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Expanded carrier screening: A review of growing consensus

27 Feb


Expanded carrier screening screenshot

5 questions with the lead author

Shivani Nazareth, Director of Women’s Health at Counsyl, sits down with lead author and VP of Clinical Specialists at Counsyl, Gabriel Lazarin, to discuss his recent publication in Seminars of Perinatology: Expanded carrier screening: A review of early implementation and literature”¹


Shivani: What do you think led to ACOG, NSGC and other key medical societies to put forth a joint statement on expanded carrier screening?

Gabriel: The realization that expanded carrier screening is here to stay, and that the medical community is in need of guidance from experts in the field. When we first introduced expanded carrier screening in 2010, we were met with a ton of resistance from genetic counselors and physicians.

Now five years later, the authors of the joint statement acknowledge the limitations of relying on ethnicity/ancestry to determine what diseases we offer to patients. Counsyl has played a big part in helping our colleagues offer expanded carrier screening in a clinically responsible way.

I think the joint statement is a testimony to the hard work that many people put into making expanded carrier screening a part of routine care.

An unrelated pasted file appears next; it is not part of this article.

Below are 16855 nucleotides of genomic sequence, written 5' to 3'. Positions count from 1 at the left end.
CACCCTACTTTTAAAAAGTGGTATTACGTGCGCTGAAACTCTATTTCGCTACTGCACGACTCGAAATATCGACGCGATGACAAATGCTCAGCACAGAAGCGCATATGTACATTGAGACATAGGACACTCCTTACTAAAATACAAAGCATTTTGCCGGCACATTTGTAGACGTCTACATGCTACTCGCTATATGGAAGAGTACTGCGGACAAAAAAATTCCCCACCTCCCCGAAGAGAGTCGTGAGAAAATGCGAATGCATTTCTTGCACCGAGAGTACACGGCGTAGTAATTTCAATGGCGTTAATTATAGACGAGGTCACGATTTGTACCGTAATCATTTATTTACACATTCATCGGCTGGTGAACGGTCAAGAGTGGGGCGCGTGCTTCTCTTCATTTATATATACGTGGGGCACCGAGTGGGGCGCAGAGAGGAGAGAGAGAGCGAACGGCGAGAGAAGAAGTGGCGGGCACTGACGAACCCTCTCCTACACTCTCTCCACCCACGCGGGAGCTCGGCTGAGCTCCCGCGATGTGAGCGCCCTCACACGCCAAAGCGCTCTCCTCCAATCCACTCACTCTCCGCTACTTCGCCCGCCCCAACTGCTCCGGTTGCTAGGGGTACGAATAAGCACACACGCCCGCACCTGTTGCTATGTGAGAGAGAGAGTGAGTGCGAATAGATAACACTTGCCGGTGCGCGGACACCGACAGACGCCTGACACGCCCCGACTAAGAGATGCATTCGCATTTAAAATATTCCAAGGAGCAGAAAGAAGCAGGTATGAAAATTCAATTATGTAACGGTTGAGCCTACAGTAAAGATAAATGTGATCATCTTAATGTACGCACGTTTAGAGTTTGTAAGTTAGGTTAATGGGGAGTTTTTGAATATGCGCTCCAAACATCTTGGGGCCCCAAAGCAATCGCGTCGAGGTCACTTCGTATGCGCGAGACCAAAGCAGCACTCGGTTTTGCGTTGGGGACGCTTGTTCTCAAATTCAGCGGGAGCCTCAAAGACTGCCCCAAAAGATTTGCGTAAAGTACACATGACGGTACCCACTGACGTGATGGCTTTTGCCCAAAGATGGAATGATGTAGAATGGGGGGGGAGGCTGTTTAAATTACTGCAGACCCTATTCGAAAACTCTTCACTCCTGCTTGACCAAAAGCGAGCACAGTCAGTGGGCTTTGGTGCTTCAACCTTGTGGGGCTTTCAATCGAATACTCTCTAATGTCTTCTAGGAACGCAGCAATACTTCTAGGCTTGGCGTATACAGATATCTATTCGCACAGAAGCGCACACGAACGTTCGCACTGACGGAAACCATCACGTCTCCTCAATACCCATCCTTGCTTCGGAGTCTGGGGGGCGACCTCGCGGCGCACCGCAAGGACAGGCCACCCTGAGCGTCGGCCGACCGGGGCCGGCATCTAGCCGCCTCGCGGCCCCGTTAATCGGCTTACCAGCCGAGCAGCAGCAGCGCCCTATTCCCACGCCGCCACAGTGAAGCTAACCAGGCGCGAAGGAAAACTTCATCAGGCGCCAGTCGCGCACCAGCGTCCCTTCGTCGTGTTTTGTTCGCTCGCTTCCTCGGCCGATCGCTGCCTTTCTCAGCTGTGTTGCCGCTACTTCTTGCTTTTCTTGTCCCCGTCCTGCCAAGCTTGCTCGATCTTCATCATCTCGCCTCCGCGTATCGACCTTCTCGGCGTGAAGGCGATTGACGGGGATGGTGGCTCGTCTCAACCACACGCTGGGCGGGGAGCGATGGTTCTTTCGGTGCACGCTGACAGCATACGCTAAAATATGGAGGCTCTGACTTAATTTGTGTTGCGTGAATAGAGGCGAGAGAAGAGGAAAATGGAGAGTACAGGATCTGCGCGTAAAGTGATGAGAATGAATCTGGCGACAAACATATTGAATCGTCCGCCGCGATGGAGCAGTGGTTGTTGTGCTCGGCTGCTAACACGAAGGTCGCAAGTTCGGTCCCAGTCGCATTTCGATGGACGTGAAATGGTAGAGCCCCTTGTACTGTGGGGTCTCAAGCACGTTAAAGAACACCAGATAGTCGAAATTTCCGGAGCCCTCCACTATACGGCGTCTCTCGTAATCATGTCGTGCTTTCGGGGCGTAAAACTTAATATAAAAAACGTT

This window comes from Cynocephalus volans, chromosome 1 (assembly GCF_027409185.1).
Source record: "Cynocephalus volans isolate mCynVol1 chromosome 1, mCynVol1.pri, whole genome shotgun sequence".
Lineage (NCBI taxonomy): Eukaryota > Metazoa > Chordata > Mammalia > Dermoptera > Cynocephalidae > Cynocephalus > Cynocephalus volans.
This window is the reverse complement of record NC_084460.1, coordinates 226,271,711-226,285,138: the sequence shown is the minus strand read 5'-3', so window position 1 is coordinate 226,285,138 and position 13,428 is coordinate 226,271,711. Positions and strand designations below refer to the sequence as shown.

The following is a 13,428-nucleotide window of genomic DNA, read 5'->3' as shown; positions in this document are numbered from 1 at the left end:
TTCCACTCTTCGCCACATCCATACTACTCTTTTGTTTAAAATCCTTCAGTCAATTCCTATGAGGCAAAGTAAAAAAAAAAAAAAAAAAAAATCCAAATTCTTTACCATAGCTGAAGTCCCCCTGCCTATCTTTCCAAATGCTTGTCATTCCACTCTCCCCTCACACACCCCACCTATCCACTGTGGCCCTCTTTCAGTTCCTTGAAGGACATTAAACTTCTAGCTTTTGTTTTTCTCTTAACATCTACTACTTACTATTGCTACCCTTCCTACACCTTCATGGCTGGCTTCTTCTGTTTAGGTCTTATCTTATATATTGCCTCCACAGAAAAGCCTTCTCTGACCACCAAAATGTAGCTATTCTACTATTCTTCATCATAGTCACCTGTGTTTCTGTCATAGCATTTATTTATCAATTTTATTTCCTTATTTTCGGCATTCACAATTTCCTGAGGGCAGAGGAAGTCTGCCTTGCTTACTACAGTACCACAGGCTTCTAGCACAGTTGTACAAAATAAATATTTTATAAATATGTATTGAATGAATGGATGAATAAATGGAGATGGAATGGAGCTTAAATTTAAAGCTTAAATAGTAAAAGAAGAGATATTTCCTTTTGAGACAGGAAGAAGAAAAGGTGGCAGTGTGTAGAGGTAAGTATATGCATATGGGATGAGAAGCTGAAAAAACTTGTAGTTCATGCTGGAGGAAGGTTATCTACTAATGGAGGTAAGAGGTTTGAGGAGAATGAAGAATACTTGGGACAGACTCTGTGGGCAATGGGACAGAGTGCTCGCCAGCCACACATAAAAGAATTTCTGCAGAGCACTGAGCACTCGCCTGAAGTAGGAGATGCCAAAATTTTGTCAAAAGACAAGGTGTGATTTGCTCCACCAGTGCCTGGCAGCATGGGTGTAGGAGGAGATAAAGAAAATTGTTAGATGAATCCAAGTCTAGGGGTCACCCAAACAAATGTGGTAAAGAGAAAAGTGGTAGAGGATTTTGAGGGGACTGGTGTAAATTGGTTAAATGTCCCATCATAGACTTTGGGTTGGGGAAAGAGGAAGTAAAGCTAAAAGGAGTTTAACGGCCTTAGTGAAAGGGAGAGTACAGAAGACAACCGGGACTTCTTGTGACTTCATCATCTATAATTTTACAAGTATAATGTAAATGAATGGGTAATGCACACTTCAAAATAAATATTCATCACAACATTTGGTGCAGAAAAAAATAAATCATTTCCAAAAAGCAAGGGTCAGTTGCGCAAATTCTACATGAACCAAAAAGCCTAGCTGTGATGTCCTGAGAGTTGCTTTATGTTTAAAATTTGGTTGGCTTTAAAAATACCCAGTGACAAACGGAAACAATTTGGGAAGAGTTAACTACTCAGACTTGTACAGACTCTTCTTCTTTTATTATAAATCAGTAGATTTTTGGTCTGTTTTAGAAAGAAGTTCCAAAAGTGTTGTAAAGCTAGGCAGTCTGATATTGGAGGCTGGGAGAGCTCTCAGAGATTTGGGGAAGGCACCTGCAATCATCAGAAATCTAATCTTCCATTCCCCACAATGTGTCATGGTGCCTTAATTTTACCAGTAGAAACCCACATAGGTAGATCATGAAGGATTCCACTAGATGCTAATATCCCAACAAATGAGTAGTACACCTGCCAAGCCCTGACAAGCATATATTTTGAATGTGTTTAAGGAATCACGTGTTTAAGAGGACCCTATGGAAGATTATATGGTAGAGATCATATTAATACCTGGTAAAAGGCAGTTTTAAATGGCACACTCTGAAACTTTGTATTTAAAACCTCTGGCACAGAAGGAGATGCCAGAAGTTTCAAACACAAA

Shivani: In your recent publication, you review the broad implementation of expanded carrier screening over the past few years. What did you find most interesting?

Gabriel: Widespread implementation has allowed the clinical community to more objectively estimate carrier frequencies and associated risks. Personally, I found those numbers to be intriguing.

As an example, data from a large multi-ethnic population revealed that the collective incidence of the “rare diseases” exceeded that of open neural tube defects or trisomy 21 in a 20-y old woman. This is a concept that geneticists have long inferred, but now concrete data allows for a more productive discussion of why we offer screening to patients.

Shivani: Can you talk about how we as genetic counselors can start to address pre-test counseling for so many conditions?

Gabriel: Sure, and the review article provides guidance on this as well.

As we screen patients for more conditions, whether it’s carrier screening for recessive diseases or hereditary cancer screening for a large number of genes, it’s fair to say that our current model of pre-test counseling is not sustainable.

Elias and Annas² described the elements of generic informed consent in their New England Journal piece, and we adapted their model for expanded carrier screening. In my paper, I review the ideal elements for pre-test consent, including an overview of disease categories, risk estimates, screening limitations, and next steps for high-risk couples.

Clinicians already do this for ultrasounds and other routine prenatal tests. We’re obviously not going over every possible birth defect that can be picked up on an ultrasound, but we give patients an overview of what to expect.

Shivani: In your paper, you note that there is widespread acceptance of expanded carrier screening, but only 15% of ACOG Fellows are routinely offering it to all of their patients. Why do think this is the case?